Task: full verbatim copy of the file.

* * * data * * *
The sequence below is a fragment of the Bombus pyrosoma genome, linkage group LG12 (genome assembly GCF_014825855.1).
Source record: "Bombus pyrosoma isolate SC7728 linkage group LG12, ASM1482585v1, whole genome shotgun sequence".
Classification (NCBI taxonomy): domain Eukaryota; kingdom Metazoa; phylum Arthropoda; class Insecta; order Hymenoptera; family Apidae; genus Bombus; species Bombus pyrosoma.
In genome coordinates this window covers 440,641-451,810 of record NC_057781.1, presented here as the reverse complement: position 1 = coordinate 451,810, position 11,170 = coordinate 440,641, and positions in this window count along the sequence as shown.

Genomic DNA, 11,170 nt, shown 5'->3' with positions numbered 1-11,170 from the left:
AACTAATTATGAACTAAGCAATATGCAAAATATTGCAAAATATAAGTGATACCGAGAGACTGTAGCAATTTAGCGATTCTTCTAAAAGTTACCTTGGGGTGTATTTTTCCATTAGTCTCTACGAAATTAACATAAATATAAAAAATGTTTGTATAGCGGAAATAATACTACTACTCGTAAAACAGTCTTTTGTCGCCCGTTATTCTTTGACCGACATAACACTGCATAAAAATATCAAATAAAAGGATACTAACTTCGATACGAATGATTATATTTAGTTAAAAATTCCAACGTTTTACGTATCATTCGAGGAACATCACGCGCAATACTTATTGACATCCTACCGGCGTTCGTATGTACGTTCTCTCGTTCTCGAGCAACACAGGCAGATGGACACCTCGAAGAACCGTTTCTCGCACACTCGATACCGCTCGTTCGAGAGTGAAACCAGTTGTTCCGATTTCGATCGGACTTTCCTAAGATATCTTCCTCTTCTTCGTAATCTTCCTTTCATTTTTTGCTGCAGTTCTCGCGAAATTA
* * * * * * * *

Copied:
The sequence below is a fragment of the Bombus pyrosoma genome, linkage group LG12 (genome assembly GCF_014825855.1).
Source record: "Bombus pyrosoma isolate SC7728 linkage group LG12, ASM1482585v1, whole genome shotgun sequence".
Classification (NCBI taxonomy): domain Eukaryota; kingdom Metazoa; phylum Arthropoda; class Insecta; order Hymenoptera; family Apidae; genus Bombus; species Bombus pyrosoma.
In genome coordinates this window covers 440,641-451,810 of record NC_057781.1, presented here as the reverse complement: position 1 = coordinate 451,810, position 11,170 = coordinate 440,641, and positions in this window count along the sequence as shown.

Genomic DNA, 11,170 nt, shown 5'->3' with positions numbered 1-11,170 from the left:
AACTAATTATGAACTAAGCAATATGCAAAATATTGCAAAATATAAGTGATACCGAGAGACTGTAGCAATTTAGCGATTCTTCTAAAAGTTACCTTGGGGTGTATTTTTCCATTAGTCTCTACGAAATTAACATAAATATAAAAAATGTTTGTATAGCGGAAATAATACTACTACTCGTAAAACAGTCTTTTGTCGCCCGTTATTCTTTGACCGACATAACACTGCATAAAAATATCAAATAAAAGGATACTAACTTCGATACGAATGATTATATTTAGTTAAAAATTCCAACGTTTTACGTATCATTCGAGGAACATCACGCGCAATACTTATTGACATCCTACCGGCGTTCGTATGTACGTTCTCTCGTTCTCGAGCAACACAGGCAGATGGACACCTCGAAGAACCGTTTCTCGCACACTCGATACCGCTCGTTCGAGAGTGAAACCAGTTGTTCCGATTTCGATCGGACTTTCCTAAGATATCTTCCTCTTCTTCGTAATCTTCCTTTCATTTTTTGCTGCAGTTCTCGCGAAATTA